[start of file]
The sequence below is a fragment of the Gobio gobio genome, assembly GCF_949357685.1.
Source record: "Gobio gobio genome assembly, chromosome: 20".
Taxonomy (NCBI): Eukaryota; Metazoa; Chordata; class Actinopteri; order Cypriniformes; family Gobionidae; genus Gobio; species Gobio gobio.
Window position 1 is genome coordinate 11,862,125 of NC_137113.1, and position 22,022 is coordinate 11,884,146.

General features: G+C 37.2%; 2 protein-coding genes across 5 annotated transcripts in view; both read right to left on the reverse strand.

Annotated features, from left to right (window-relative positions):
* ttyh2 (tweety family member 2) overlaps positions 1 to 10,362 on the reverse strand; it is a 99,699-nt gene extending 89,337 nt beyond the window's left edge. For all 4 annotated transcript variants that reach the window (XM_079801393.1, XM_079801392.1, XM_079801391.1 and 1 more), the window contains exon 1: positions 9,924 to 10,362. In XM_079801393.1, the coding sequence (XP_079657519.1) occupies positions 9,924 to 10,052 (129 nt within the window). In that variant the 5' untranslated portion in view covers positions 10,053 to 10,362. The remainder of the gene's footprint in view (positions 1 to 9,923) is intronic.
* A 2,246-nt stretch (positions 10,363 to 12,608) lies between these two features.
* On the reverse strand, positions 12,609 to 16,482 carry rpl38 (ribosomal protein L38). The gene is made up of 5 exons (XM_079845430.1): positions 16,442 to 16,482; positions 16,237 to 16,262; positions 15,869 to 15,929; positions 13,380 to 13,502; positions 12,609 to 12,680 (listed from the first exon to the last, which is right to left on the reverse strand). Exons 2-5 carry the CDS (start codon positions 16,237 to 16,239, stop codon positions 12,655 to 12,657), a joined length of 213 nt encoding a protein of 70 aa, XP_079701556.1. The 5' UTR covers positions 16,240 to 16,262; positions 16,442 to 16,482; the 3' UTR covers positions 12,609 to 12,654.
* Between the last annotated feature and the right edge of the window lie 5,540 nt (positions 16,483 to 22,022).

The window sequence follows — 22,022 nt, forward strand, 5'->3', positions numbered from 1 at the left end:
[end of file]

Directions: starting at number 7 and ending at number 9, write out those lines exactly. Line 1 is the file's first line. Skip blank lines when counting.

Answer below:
* ttyh2 (tweety family member 2) overlaps positions 1 to 10,362 on the reverse strand; it is a 99,699-nt gene extending 89,337 nt beyond the window's left edge. For all 4 annotated transcript variants that reach the window (XM_079801393.1, XM_079801392.1, XM_079801391.1 and 1 more), the window contains exon 1: positions 9,924 to 10,362. In XM_079801393.1, the coding sequence (XP_079657519.1) occupies positions 9,924 to 10,052 (129 nt within the window). In that variant the 5' untranslated portion in view covers positions 10,053 to 10,362. The remainder of the gene's footprint in view (positions 1 to 9,923) is intronic.
* A 2,246-nt stretch (positions 10,363 to 12,608) lies between these two features.
* On the reverse strand, positions 12,609 to 16,482 carry rpl38 (ribosomal protein L38). The gene is made up of 5 exons (XM_079845430.1): positions 16,442 to 16,482; positions 16,237 to 16,262; positions 15,869 to 15,929; positions 13,380 to 13,502; positions 12,609 to 12,680 (listed from the first exon to the last, which is right to left on the reverse strand). Exons 2-5 carry the CDS (start codon positions 16,237 to 16,239, stop codon positions 12,655 to 12,657), a joined length of 213 nt encoding a protein of 70 aa, XP_079701556.1. The 5' UTR covers positions 16,240 to 16,262; positions 16,442 to 16,482; the 3' UTR covers positions 12,609 to 12,654.